The latest judgment in this long-running and complicated saga was handed down by the Court of Appeal on 10 November 2015.

In 2004, a Nigerian-seated arbitral tribunal awarded IPCO approximately US$152 million. Interest runs on the award, and the current value of this award is estimated at US$340 million. In 2004, the respondent to the arbitration, Nigerian National Petroleum Corporation (“NNPC”), applied to the Nigerian court to have the award set aside. This application (the “Original Challenge”) alleged that the tribunal had no jurisdiction, and was guilty of misconduct.

Later still in 2004, IPCO took steps to enforce the award in the English courts. Although IPCO obtained leave to enforce without notice, NNPC applied to resist enforcement, arguing that pursuant to section 103 of the Arbitration Act 1996 (the “Act”) enforcement in England ought to be adjourned until the challenge in Nigeria had been dealt with. In April 2005, Mr. Justice Gross ordered an adjournment of the enforcement proceedings, conditional upon the payment of US$13.1 million (which NNPC accepted was due) and the provision of US$50 million security in respect of the remainder of the award. NNPC made these payments.

The Original Challenge proceeded slowly in the Nigerian Courts and procedural litigation delayed matters further. Accordingly, in 2008 IPCO applied again to the English court for further consideration of enforcement, on the grounds that it appeared that the Original Challenge would not be decided for several more years. Mr. Justice Tomlinson called the delays in Nigeria “catastrophic” and varied the earlier order, granting partial enforcement of US$75 million but continued to stay enforcement provided a further US$30 million was paid as security, which it was.

Later in 2008, new evidence arose in Nigeria which has lead NNPC to allege that the award was procured by fraud. Criminal proceedings were commenced, dropped, and re-filed and a further challenge (the “Fraud Challenge”) was brought to the award in the Nigerian courts. Further delays took place to this litigation and IPCO applied again to the High Court in London arguing that a change in circumstances caused by these delays meant that they should be able to enforce the award in England. In particular, IPCO produced evidence that the Original Challenge and the Fraud Challenge would likely take up to 30 years to be resolved in Nigeria.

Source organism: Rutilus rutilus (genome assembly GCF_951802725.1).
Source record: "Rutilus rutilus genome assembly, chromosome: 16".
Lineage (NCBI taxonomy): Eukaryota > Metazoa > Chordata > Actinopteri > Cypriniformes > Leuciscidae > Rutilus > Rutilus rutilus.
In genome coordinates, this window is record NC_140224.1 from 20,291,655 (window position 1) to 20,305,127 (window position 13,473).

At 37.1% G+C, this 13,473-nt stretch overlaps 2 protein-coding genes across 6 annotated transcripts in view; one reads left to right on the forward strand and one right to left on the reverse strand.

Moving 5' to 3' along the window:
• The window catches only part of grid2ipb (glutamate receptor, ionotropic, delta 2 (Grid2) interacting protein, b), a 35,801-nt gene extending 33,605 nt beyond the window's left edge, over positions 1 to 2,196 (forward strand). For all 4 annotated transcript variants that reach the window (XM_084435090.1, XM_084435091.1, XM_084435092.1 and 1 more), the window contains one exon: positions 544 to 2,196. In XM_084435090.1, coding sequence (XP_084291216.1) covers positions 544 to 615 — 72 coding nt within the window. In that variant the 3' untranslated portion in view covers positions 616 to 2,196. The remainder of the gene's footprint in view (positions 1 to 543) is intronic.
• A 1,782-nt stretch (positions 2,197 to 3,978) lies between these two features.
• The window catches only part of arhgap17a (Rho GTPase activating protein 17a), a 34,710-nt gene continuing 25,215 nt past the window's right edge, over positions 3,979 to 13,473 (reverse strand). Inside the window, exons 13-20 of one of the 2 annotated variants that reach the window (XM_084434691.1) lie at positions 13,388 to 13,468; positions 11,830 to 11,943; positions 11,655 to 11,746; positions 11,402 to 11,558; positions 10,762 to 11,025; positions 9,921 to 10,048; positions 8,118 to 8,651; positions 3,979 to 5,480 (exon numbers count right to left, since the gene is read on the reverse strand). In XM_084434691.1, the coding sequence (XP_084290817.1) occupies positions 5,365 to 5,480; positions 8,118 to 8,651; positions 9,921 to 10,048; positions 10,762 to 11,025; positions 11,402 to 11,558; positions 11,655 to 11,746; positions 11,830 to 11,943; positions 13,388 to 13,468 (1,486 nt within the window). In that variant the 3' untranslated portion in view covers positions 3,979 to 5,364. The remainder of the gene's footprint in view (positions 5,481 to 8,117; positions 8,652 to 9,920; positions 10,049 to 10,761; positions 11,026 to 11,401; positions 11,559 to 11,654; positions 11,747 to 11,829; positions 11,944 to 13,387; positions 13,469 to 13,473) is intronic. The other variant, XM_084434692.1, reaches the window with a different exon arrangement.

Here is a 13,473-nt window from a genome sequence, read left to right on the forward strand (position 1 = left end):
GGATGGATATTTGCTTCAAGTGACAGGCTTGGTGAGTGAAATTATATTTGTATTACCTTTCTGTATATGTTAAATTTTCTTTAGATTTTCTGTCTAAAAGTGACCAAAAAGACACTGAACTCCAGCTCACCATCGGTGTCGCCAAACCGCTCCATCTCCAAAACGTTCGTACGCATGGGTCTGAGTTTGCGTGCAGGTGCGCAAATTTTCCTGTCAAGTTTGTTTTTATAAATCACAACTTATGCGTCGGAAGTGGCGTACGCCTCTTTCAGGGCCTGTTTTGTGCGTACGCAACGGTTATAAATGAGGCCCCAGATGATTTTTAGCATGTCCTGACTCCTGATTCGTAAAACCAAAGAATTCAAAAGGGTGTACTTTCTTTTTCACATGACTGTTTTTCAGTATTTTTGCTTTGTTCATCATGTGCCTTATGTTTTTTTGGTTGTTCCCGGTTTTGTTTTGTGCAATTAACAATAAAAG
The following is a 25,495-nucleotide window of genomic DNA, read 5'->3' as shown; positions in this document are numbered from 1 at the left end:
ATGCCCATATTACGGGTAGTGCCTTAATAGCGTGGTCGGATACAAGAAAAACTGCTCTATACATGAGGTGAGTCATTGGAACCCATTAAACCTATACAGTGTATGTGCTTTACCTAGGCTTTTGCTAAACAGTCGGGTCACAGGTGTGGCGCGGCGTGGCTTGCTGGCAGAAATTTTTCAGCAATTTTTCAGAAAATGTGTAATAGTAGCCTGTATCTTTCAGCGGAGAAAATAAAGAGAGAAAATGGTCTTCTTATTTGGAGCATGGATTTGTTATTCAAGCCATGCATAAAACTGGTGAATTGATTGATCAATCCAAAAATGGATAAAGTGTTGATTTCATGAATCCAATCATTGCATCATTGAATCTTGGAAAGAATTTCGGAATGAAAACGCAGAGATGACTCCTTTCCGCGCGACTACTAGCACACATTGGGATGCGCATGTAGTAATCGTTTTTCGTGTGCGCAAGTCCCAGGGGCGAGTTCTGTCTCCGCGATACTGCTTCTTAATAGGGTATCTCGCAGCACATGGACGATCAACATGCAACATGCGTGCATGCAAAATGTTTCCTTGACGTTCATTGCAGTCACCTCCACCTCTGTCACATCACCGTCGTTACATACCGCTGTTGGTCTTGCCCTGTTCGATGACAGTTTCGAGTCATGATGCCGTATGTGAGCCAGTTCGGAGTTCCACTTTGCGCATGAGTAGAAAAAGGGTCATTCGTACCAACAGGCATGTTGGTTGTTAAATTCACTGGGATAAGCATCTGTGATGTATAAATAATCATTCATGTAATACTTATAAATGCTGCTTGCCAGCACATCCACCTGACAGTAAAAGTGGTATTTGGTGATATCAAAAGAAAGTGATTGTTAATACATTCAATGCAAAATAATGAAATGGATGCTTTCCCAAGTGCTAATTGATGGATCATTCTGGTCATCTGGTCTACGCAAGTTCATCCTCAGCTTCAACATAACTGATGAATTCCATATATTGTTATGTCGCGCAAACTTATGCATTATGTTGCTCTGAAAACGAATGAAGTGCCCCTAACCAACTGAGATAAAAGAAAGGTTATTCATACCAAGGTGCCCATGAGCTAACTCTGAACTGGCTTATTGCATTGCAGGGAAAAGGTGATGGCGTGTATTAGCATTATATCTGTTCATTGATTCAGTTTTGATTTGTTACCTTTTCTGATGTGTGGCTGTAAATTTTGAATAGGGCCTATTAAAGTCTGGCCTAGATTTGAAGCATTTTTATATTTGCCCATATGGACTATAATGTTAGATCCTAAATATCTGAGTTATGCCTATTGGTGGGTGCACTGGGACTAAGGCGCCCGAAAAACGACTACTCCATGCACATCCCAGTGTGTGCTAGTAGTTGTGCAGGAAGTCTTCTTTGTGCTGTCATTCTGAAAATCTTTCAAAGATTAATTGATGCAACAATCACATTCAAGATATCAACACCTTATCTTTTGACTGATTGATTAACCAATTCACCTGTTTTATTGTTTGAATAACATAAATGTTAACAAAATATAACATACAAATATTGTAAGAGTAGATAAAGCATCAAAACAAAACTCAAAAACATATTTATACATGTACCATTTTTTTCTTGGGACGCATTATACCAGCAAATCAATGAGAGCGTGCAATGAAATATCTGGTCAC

Mr. Justice Field refused to lift the stay on enforcement, holding that circumstances had not changed and that there was no prima facie case of fraud. The matter was taken to the Court of Appeal. The Court of Appeal recognised that they had an unpleasant choice:

  • Ordering enforcement of the award meant that IPCO might receive the benefit of an award obtained by fraud.
  • Ordering enforcement conditional upon IPCO providing security would be difficult and expensive given the delays in reaching a final decision.
  • Refusing to order enforcement would mean that IPCO would not receive any money for a generation, making a mockery of the New York Convention.

The Court of Appeal concluded as follows:

  • The time had come when the award should be enforced. The matter was passed back to the High Court to consider whether the alleged fraud provided NNPC with a public policy defence to enforcement in England under section 103(3) of the Act. If NNPC did not provide further security this hearing would not take place and IPCO would have permission to enforce the award forthwith.
  • Whether the Court’s discretion could be re-opened depended upon whether events had touched the reasons for that order being made. The Court of Appeal considered that Field J had given insufficient weight to the character and extent of the delays in the Nigerian Courts. These meant that any challenge to the award would not be resolved for a generation. These changed circumstances related directly to the reason why an adjournment was granted back in 2005. The issue therefore had to be reconsidered.
  • As to the exercise of that discretion, Court of Appeal decided that allowing a further adjournment would make a mockery of the New York Convention, which aimed at allowing the speedy resolution of international commercial disputes. These principles had to be considered alongside respect for the principle that the validity of an arbitral award was a matter for the courts of the seat.
  • The Court of Appeal decided that principles of the New York Convention required that there should be a rapid determination of whether the award was obtained by fraud. This solution was consistent with the New York Convention and English public policy and would allow the Fraud Challenge to be decided within a reasonable timescale and to a level of review at least equal to that it would receive in the Nigerian court.

The Court of Appeal issued a further judgment holding it had the power to require the provision of security pending the hearing of the Fraud Challenge in England. NNPC argued that section 103(5) of the Act only allowed the Court to order security if the enforcing party had applied for it, and IPCO had not done so. The Court of Appeal held that this was an overly literal approach as security had been discussed on a number of occasions, and in any event the court had power to impose conditions on any adjournment as part of its case management powers.

This is an exceptional case. The Court of Appeal has shown that the English courts will enforce an arbitration award despite the existence of a challenge in the courts of the seat if that challenge will only be resolved after very lengthy delays. This is something of a unique situation, and it remains to be seen just how long delays overseas have to be before the English court is willing to step in.